I can live with that though. Honestly. I can live with the fact that I tried to help, and I failed. I may have not been able to help no matter what I did. That’s not what bothered me.

    Later I got a call from the mans wife. He was married. They had a family. They were local. She wanted to know what happened. Why was he there? Was someone there with him?

    What do I tell her? What do I hold back? Does the truth help her in any way? Will the whole truth just be destructive? I think of the Orson Scott Card book, “Speaker for the Dead.” And I think about an interview I watched with Stephen Colbert and Neil Degrasse Tyson where the question is posed, “Is it better to know, or to not know?”

    I assume that she can put the big pieces together for herself without my help. Everything else is unimportant. All the small details aren’t going to her her get closure. I don’t think there is closure in knowing that your husband died under the care of a stranger after an afternoon with a hooker. That was the difficult part for me. Not being able to help this mans wife. Not knowing if I should give her the “privilege” of knowing the truth.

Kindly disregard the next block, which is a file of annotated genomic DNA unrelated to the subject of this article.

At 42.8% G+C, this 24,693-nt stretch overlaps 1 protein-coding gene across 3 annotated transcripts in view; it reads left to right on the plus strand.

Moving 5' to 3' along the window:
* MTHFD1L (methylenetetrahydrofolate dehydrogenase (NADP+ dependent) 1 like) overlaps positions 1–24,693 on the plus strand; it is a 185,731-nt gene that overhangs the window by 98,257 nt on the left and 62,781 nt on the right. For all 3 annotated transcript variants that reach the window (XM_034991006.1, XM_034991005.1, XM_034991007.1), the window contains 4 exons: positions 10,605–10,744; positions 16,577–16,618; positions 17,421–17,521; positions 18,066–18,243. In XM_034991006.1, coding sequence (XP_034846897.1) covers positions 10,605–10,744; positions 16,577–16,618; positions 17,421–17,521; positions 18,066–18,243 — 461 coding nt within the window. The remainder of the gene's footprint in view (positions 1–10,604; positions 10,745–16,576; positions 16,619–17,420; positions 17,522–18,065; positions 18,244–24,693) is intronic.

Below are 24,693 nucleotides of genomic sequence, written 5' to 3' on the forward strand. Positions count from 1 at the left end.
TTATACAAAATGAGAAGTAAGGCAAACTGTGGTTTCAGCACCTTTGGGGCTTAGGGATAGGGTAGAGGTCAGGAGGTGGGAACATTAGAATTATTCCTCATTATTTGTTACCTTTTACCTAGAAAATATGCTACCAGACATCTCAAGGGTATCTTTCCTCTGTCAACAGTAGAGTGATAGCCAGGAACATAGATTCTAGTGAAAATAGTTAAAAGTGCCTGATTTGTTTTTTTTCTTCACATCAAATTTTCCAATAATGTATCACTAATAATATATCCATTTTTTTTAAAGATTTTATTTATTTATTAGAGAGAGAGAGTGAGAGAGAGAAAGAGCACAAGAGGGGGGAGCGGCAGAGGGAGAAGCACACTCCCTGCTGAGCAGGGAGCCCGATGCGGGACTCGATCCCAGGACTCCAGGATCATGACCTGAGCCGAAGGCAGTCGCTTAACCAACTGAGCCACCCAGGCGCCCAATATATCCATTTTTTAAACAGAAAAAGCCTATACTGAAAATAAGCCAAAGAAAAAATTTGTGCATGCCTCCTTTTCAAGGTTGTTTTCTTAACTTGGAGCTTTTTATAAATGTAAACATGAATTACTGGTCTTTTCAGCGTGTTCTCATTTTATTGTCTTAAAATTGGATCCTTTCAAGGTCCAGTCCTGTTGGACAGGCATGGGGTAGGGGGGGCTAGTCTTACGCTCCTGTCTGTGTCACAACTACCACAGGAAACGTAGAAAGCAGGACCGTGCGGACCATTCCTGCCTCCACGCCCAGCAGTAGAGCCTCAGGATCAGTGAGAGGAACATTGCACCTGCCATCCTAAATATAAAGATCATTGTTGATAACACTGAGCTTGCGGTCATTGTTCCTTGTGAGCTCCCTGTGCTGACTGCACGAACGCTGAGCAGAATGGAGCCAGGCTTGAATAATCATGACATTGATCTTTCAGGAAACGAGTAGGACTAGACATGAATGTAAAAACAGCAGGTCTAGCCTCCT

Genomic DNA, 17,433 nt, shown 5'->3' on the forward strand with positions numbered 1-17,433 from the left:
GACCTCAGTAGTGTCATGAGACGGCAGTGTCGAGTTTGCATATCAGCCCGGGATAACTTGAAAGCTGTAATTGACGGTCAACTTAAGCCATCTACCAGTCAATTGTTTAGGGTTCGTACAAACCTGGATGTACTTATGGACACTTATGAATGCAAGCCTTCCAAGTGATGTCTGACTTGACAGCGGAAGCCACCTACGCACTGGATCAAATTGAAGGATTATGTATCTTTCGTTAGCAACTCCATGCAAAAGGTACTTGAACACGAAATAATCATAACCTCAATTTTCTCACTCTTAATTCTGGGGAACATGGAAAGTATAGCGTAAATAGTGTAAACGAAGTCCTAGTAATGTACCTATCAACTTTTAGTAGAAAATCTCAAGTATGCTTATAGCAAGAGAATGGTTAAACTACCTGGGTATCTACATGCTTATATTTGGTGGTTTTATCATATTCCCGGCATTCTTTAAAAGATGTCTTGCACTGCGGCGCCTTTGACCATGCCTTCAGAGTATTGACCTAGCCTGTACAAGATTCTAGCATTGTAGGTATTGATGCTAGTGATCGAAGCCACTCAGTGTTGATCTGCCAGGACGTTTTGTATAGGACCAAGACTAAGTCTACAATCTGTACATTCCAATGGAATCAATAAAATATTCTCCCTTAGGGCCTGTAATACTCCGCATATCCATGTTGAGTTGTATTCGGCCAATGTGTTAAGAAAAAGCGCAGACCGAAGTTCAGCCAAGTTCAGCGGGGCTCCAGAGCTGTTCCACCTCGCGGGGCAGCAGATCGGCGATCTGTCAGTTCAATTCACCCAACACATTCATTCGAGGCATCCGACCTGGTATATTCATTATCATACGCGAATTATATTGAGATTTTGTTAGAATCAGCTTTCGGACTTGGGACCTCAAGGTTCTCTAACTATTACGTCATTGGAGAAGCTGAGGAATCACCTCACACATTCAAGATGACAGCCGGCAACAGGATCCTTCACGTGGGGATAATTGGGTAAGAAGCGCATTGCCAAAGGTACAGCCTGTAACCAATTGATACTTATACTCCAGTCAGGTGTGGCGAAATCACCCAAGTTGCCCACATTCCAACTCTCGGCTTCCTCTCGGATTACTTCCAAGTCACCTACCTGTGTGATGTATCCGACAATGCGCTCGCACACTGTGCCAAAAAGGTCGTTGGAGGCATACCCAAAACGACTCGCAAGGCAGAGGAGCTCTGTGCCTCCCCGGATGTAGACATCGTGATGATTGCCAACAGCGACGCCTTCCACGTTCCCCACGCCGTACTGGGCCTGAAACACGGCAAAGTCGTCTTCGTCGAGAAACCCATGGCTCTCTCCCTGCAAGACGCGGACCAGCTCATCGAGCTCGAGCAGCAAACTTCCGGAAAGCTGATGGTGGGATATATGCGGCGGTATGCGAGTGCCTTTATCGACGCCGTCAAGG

That night I told my wife, “Don’t mess with me. I killed a man today.” How’s that for dark humor?

    That was my near death experience. That’s the closest I’ve ever been.

    • Shannon K. says:

      Thanks for sharing that, Jon. It’s always helpful to hear from other people who went through something similar. It’s kind of a horrible helpless feeling, not quite being sure what to do. One of the videos I watched said something like, “hit the person firmly, but not violently, on the back,” and I thought, “Don’t tell people that! It’s violent! The whole thing is violent, and you can’t be polite about it. Hit them violently!”

  2. ames says: